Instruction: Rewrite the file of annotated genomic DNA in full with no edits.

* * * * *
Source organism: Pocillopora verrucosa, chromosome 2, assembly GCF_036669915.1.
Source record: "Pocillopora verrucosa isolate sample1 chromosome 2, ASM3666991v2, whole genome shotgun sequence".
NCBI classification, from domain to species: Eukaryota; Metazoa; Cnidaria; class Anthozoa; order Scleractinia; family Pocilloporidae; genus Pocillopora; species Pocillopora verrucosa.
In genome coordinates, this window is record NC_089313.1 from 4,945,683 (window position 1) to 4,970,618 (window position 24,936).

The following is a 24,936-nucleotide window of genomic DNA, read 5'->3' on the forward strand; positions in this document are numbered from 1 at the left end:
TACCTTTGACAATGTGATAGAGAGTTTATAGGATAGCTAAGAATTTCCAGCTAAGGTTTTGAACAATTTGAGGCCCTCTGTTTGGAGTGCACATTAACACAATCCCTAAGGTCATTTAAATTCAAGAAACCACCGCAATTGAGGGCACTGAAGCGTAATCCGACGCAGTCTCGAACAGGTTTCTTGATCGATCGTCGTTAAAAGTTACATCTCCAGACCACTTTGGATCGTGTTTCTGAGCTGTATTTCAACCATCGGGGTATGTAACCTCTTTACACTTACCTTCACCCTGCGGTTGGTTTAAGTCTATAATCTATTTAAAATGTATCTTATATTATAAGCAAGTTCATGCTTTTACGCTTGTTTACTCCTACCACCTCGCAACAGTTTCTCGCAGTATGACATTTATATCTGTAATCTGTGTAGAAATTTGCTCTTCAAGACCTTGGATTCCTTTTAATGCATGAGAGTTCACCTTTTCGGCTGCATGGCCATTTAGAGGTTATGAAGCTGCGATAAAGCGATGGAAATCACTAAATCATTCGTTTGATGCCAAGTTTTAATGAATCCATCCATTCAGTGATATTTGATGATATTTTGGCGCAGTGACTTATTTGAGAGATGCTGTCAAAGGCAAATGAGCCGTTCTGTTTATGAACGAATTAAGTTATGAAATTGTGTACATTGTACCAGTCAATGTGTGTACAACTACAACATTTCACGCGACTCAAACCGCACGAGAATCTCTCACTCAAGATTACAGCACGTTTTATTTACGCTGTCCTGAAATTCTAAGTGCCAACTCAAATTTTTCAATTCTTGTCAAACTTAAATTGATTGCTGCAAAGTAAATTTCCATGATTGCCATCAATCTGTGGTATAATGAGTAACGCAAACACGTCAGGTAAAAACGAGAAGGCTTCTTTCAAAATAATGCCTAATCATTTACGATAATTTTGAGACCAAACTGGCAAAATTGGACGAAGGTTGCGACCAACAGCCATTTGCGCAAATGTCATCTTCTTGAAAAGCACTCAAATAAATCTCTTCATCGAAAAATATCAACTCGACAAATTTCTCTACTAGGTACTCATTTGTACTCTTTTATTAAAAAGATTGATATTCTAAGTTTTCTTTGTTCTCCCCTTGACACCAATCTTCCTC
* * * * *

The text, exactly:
Source organism: Pocillopora verrucosa, chromosome 2, assembly GCF_036669915.1.
Source record: "Pocillopora verrucosa isolate sample1 chromosome 2, ASM3666991v2, whole genome shotgun sequence".
NCBI classification, from domain to species: Eukaryota; Metazoa; Cnidaria; class Anthozoa; order Scleractinia; family Pocilloporidae; genus Pocillopora; species Pocillopora verrucosa.
In genome coordinates, this window is record NC_089313.1 from 4,945,683 (window position 1) to 4,970,618 (window position 24,936).

The following is a 24,936-nucleotide window of genomic DNA, read 5'->3' on the forward strand; positions in this document are numbered from 1 at the left end:
TACCTTTGACAATGTGATAGAGAGTTTATAGGATAGCTAAGAATTTCCAGCTAAGGTTTTGAACAATTTGAGGCCCTCTGTTTGGAGTGCACATTAACACAATCCCTAAGGTCATTTAAATTCAAGAAACCACCGCAATTGAGGGCACTGAAGCGTAATCCGACGCAGTCTCGAACAGGTTTCTTGATCGATCGTCGTTAAAAGTTACATCTCCAGACCACTTTGGATCGTGTTTCTGAGCTGTATTTCAACCATCGGGGTATGTAACCTCTTTACACTTACCTTCACCCTGCGGTTGGTTTAAGTCTATAATCTATTTAAAATGTATCTTATATTATAAGCAAGTTCATGCTTTTACGCTTGTTTACTCCTACCACCTCGCAACAGTTTCTCGCAGTATGACATTTATATCTGTAATCTGTGTAGAAATTTGCTCTTCAAGACCTTGGATTCCTTTTAATGCATGAGAGTTCACCTTTTCGGCTGCATGGCCATTTAGAGGTTATGAAGCTGCGATAAAGCGATGGAAATCACTAAATCATTCGTTTGATGCCAAGTTTTAATGAATCCATCCATTCAGTGATATTTGATGATATTTTGGCGCAGTGACTTATTTGAGAGATGCTGTCAAAGGCAAATGAGCCGTTCTGTTTATGAACGAATTAAGTTATGAAATTGTGTACATTGTACCAGTCAATGTGTGTACAACTACAACATTTCACGCGACTCAAACCGCACGAGAATCTCTCACTCAAGATTACAGCACGTTTTATTTACGCTGTCCTGAAATTCTAAGTGCCAACTCAAATTTTTCAATTCTTGTCAAACTTAAATTGATTGCTGCAAAGTAAATTTCCATGATTGCCATCAATCTGTGGTATAATGAGTAACGCAAACACGTCAGGTAAAAACGAGAAGGCTTCTTTCAAAATAATGCCTAATCATTTACGATAATTTTGAGACCAAACTGGCAAAATTGGACGAAGGTTGCGACCAACAGCCATTTGCGCAAATGTCATCTTCTTGAAAAGCACTCAAATAAATCTCTTCATCGAAAAATATCAACTCGACAAATTTCTCTACTAGGTACTCATTTGTACTCTTTTATTAAAAAGATTGATATTCTAAGTTTTCTTTGTTCTCCCCTTGACACCAATCTTCCTC